New launches today are driven mainly by mass market properties that rarely target Singaporean based buyers and other foreign buyers.

It is a good time to start bargain hunting – prices have remained somewhat flattish over the past 2 years and as properties come into the market, bargain hunters start to sniff out choice units that can be bought at a good price and held over the longer term. We see interest primarily in well-located freehold landed properties as they are still a fraction of what it costs in Singapore. Buyers now consist of local upgraders, weekend homebuyers or retirement home buyers with longer investment timeframes.

Trend 4 – Forest City Is Building Fast And Doing Well, But It Is In A World Of Its Own

Forest City, which is built on 4 reclaimed islands off the Second Link to Tuas is very much misunderstood in Singapore. Traditionally, the Tuas area is only known for housing the Port of Tanjung Pelepas (PTP). Other than PTP, there is only jungle and plantations with very minimal human habitation. Hence, for many locals and Singaporeans, to even consider Forest City as a place to live and work in is still a far off possibility.

Nevertheless, Forest City has been a huge boon to IM, creating new attractions and providing much exposure of IM throughout China. For a start, Forest City will do well as a tourism and retail destination, what potential lies beyond still remains to be seen. A good comparison, in my opinion, is how Genting Highlands is to Kuala Lumpur (KL). Genting is near KL but not near enough for residents to live there and commute for work in KL, but it is a great place for KL-lites to visit and enjoy its attractions.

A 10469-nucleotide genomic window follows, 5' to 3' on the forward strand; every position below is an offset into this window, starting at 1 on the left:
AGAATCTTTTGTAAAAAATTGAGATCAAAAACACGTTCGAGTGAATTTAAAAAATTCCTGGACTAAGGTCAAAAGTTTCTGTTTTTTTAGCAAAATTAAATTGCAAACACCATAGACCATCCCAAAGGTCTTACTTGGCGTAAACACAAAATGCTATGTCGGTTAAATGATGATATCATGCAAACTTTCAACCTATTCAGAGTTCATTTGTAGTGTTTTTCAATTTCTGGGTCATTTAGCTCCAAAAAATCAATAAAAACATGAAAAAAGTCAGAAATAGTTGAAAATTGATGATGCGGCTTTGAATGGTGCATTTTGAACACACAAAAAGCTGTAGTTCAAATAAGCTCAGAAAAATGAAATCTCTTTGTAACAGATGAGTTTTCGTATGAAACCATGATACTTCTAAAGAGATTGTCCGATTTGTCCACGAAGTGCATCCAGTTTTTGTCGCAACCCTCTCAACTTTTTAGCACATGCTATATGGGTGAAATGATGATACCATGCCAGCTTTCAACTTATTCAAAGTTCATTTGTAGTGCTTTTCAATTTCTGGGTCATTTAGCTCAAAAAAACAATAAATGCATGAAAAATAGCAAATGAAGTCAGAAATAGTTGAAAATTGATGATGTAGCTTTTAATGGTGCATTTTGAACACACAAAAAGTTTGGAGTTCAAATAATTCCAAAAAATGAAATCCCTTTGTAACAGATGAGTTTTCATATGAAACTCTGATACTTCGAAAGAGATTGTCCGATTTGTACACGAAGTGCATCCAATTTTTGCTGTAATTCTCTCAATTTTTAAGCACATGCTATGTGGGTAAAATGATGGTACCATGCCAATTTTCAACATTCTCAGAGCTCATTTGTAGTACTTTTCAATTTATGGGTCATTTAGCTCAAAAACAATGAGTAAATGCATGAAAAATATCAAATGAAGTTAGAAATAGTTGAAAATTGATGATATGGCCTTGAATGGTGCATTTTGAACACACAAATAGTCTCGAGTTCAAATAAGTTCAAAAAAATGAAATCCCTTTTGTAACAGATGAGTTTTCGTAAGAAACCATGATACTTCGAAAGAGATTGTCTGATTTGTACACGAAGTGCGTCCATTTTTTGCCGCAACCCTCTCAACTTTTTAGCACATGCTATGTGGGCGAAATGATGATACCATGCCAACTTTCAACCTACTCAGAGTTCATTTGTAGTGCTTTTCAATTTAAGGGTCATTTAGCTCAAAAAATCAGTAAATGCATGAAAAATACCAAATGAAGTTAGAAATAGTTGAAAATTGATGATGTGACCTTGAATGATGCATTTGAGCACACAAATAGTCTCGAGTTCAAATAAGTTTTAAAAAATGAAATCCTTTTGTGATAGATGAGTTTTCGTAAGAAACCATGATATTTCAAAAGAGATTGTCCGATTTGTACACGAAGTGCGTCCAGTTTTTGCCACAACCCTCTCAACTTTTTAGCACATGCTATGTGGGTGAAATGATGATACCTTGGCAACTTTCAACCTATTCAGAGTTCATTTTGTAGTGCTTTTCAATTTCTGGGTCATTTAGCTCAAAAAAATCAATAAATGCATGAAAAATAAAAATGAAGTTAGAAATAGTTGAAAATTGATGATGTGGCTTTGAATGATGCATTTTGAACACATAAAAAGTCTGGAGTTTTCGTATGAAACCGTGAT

Trend 5 – IM’s Economic Prospects Are Bright And Getting Stronger

Up to H12016, Johor is still the state with the highest manufacturing investments in Malaysia for the past 4 years; industrial land and properties in good locations are seeing a strong take-up as IM offers an attractive combination of low operating cost and a strategic location.

The latest to migrate from Singapore to IM will be carmaker Volvo’s regional aftersales operations joining BMW that has similar operations in IM for several years already.

Other strong economic indicators are seen in tourism, retail and construction sectors, all of which are doing well in IM. As incomes and population rise, there is an influx of new service operators to meet the demand of a more discerning consumer. The popular township of Bukit Indah now boasts a growing Korean and Chinese population, with Korean hair salons and BBQ restaurants coming up alongside Chinese hotpot restaurants. IKEA has chosen Johor Bahru as the site of its third store in Malaysia and will open in late 2017.

When construction of the High-Speed Rail and Rapid Transit System commence in the next 1-2 years, confidence in the economy can only improve. The need for it remains as strong as ever, traffic on the two links are still as bad as it was despite toll fare increases 2 years ago. If you are an investor with a 5-10 year timeframe, there is only 1 direction for IM, and that is up.

DISCLAIMER: The opinions stated in the article are solely of Ryan Khoo and are not in any form an endorsement or recommendation by Readers are encouraged to seek independent advice prior to making any investments.